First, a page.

Oops. It didn't seem to provide the code. Ahhh, GMail. Not even you
can convince me that web based mail is going to replace real
clients... And if there are multiple copies of this message, I

from zope.interface import Interface, implements
from zope.app import zapi
from zope.event import notify
from zope.publisher.interfaces.browser import IDefaultBrowserLayer
from zope.app.container.interfaces import IAdding
from zope.app.event.objectevent import ObjectCreatedEvent
from zope.app.publisher.browser import BrowserView
from zope.app.publisher.browser.interfaces import IBrowserView

class IHomeFolderableFolder(Interface):
    """ Marker interface for home folderable folders """

class HomeFolderableFoldersAddView(BrowserView):
    Note - this particular implementation is for an IAdding view. But adding
    without IAdding is not too difficult on its own.
    zapi.adapts(IAdding, IDefaultBrowserLayer)

    def addableContainers(self):
        Returns a sequence of mappings with the keys ``name``, ``title``, and
        ``description``. ``name`` refers to the factory name which can be used
        to create the chosen container when the form is submitted.
        addable = [
            {'name': name, 'title': fact.title,'description': fact.description}
            for name, fact in zapi.getFactoriesFor(IHomeFolderableFolder)
            if fact.title
        addable.sort(key=lambda x:x['title'])
        return addable

    def action(self):
        The form submission action. Looks for the factory identifier in the
        request by the name ``factory``, and calls self.createAndAdd(factory)
        with that value.
        factory = self.request.form.get('factory', '')
        if not factory:
            # report error here
            return u"" # redirect back to form

        return self.request.response.redirect(self.nextURL())

    def createAndAdd(self, factory):
        container = zapi.createObject(factory)
        # The parent of this view is IAdding, and it will actually add the
        # content to the container. If not used in an IAdding situation,
        # provide your own way of checking constraints, choosing a name, and
        # adding the object to the place it needs to go.
        container = self.context.add(container)
        # Do anything else needed here...
        return container

    def nextURL(self):
        # This just dispatches to the IAdding view's nextURL method...
        return self.context.nextURL()

> Well first (and I apologize if this has been mentioned before),
> 'containers' are a more abstract notion while 'folders' are more
> concrete. A message or document that allows comments might be a
> container, but it's not something that you'd see in the ZMI or any
> content management type interface as a folder. You'd see it as an
> article.
> Something that's "Folderish" (to drag up an old term) will probably
> have a folder icon, will probably (but not necessarily) will have
> sub-folders, will have a view to manage its contents, and so on.
> It's important to keep these concepts distinct. In our content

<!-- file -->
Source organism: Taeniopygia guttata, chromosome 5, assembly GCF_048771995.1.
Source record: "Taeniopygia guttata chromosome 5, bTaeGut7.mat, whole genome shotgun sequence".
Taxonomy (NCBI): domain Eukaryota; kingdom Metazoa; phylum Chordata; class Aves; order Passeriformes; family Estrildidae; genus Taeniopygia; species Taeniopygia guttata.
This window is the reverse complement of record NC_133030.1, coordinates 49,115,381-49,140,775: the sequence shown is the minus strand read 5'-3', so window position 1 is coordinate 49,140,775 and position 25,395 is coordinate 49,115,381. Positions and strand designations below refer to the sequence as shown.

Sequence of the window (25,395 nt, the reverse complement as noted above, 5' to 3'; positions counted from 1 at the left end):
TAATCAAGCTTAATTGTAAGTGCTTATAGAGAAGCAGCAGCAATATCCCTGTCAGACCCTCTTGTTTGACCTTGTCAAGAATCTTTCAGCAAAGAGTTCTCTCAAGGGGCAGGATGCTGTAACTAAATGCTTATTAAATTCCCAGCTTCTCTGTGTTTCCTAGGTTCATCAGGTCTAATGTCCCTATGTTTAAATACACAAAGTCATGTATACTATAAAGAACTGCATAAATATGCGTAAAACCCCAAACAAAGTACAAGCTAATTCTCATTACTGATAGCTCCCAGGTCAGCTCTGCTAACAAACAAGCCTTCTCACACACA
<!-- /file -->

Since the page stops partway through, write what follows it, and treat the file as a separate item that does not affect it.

> management system, we have a lot of containers. Due to a lack of
> understanding on my part about when I really wanted a generic
> container versus when I wanted a folder, we had some behavioral issues
> in our code at times because generic views were being applied to the
> wrong thing. During a big refactoring sweep I just completed, I
> separated these concerns completely and made a specific marker
> interface, 'IFolderishContainer' (ahh, memories again of
> _isPrincipiaFolderish ;) that classes or interfaces had to
> _explicitly_ declare support for. I made the common Folder class that
> we were using taboo for subclassing unless one really meant to take on
> all of the responsibilities of that Folder (user interface support for
> reordering, navigation menu building, and so on). And that folder
> class, itself, does not subclass from zope.app.folder.Folder since I
> didn't want these folders to be potential site managers.
> So then a photo gallery or jobs folder would just declare support for
> that interface, typically in ZCML. Then they could selectively choose
> what other capabilities they wanted. And that's how we separate
> Folders from other kinds of Containers.
> I think that was some of the earlier questions in this thread - how to
> tell if a container is really folderish versus a more generic
> container. In the closed world of our custom applications, this is how
> I solved the problem after some painful lessons along the way.
> Using marker interfaces like this has been awfully helpful. I use it
> in another situation where I have a single "addMenuItem" item that
> uses a view that lists all factories that declare support for a couple
> of specific interfaces. Something like this could probably help you
> too if this is what you mean by providing a choice as to what folders
> / containers can be created. This provides data to a template via the
> 'addableContainers' method which just looks for factories for the
> IHomeFolderableContainer faux interface I made up here.
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